For a long time, the age-old question has lingered in the world of social networks: can social platforms sustainably finance themselves through subscriptions and abolish ads for good? The answer isn’t as straightforward as one might think, as it largely depends on the objectives set by the platform.
When it comes to cold, hard cash, ad-based models are the golden goose of the digital realm. Businesses engage in bidding wars, driving up prices for ad placements in the relentless pursuit of our precious eyeballs.
But who can blame social networks? After all, the numbers don’t lie: reaching the same average revenue per user (ARPU) levels through subscriptions is a Herculean task, given that only a handful of people (usually 1–5%) convert into paid plans. The rest eats free lunch. Also, since these products have been free forever, it’s a tough sell to convince users to pay for them.
Take Discord, for instance. This upstart managed to build a thriving network for closed social spaces on the back of its Nitro subscriptions, boasting an impressive ~190 million monthly active users (MAU). But even with such a respectable audience, their revenue pales compared to Twitter’s ad-fueled billions. Indeed, Discord’s ~$300 million in revenue is but a drop in the ocean compared to Twitter’s $5 billion.
History has shown that many social networks have attempted to eliminate ads in favor of subscriptions—and failed. Remember YouTube Red? That little experiment was short-lived, to say the least. Sure, YouTube Premium has fared somewhat better, but it still only accounts for a mere ~15% of the platform’s total income. And let’s not forget Reddit, where Premium subscriptions contribute a modest ~5% to their bottom line. Tumblr, in its turn, is about the same as Reddit, although Ad-Free Browsing, our paid upgrade, is only one year old.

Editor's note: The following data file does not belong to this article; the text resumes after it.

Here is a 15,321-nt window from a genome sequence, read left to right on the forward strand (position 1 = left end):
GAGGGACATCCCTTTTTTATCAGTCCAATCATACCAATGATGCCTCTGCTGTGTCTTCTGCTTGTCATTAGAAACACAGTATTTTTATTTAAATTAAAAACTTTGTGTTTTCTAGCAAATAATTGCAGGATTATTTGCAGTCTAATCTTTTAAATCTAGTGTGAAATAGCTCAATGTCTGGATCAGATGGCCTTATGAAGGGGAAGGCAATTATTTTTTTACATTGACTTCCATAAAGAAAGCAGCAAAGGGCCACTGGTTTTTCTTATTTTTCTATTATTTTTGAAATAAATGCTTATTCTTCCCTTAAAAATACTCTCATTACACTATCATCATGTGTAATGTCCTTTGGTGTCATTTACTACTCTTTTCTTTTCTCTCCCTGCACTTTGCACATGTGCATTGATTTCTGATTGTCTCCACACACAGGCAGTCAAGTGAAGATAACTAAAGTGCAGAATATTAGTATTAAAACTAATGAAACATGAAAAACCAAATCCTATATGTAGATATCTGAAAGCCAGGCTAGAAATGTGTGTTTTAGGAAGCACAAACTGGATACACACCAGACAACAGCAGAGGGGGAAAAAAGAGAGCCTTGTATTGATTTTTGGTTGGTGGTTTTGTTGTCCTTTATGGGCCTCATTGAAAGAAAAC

What about Twitter Blue, you may ask? Well, it’s not been going great for them either since Musk took over. As of November 2022, only 0.078% of Twitter’s MAU (368M) became Blue subscribers. Twitter is nowhere near money with subscriptions, and the below Twitter thread from Patrick outlines what would have to happen for that to change.
As a counter-example, Snapchat+ has seen pretty good traction since its launch in June of 2022. In Q4 2022, it grew by ~30%, and adoption is growing steadily, too. (0.53% of 363 million DAU). But $100 million in subscription revenue is nothing when your annual expenses reach $6 billion.
Expectedly, smaller networks like Imgur and 9GAG had their own subscription experiments. Imgur’s Emerald was trying to atone for the original sin of the Internet by combining micropayments (powered by Coil) with an ad-free subscription. Given that Imgur got acquired by Medialab and Coil got shut down, this leap of faith clearly didn’t pan out as planned.
9GAG, on the other hand, launched its Pro+ subscription to keep its meme factory afloat. Currently, the Pro plan is no longer available, but the app message informs about the potential relaunch when trying to hide ads. No one’s shutting down a profitable business unless it’s cannibalizing the main revenue source, right?
Even the behemoth of consumer subscriptions, Netflix, can’t escape the glass ceiling. With an astounding 231 million paid subscribers under its belt, the streaming giant had to launch ad-supported tiers to unlock new growth.
So, where does this leave us in the grand debate on subscription models for social networks? As much as we’d love to believe that there’s a brave new world beyond advertising, social networks will be still very much tethered to the ad-based models. For what it’s worth, the foreseeable future of social media monetization lies in cleverly combining the best of both worlds. Until the ultimate disruptor comes around…